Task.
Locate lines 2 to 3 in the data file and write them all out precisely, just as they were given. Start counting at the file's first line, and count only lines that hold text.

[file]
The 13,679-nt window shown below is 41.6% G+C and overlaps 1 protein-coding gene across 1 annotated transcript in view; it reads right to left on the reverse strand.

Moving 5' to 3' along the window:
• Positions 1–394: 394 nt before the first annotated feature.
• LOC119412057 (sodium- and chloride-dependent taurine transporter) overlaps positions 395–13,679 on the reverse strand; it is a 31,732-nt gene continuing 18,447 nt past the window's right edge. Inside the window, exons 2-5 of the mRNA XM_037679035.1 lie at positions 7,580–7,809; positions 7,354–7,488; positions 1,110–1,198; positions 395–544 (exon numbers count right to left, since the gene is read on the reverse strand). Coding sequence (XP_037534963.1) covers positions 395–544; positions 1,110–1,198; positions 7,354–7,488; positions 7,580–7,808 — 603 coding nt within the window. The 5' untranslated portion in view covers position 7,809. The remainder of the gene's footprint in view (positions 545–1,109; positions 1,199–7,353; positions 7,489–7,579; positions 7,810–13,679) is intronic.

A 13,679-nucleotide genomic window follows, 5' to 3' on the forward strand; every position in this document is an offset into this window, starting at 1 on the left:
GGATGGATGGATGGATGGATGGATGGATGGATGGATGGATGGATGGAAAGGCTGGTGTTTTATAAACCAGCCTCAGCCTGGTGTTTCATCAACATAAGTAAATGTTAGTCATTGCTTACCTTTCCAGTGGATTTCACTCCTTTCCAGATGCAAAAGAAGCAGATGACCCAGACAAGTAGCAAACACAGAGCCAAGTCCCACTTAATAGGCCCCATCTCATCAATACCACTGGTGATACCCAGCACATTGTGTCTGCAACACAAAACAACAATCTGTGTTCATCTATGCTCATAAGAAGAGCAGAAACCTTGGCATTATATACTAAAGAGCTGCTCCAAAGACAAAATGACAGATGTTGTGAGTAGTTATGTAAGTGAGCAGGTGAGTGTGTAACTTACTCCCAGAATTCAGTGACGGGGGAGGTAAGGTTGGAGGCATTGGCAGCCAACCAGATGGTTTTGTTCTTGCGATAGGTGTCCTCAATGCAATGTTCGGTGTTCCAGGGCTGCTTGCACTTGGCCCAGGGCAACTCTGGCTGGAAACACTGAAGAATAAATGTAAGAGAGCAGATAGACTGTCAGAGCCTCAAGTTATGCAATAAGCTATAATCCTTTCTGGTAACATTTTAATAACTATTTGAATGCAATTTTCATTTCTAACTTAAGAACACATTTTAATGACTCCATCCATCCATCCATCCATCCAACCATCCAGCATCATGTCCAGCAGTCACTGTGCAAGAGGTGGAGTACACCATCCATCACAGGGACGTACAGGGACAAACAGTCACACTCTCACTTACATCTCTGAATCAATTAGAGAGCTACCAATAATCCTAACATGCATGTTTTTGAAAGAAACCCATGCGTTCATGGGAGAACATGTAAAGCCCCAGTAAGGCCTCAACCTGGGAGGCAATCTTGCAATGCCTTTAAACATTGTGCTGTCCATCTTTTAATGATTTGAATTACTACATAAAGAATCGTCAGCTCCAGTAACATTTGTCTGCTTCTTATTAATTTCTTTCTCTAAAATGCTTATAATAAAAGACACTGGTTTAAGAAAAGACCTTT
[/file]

Moving 5' to 3' along the window:
• Positions 1–394: 394 nt before the first annotated feature.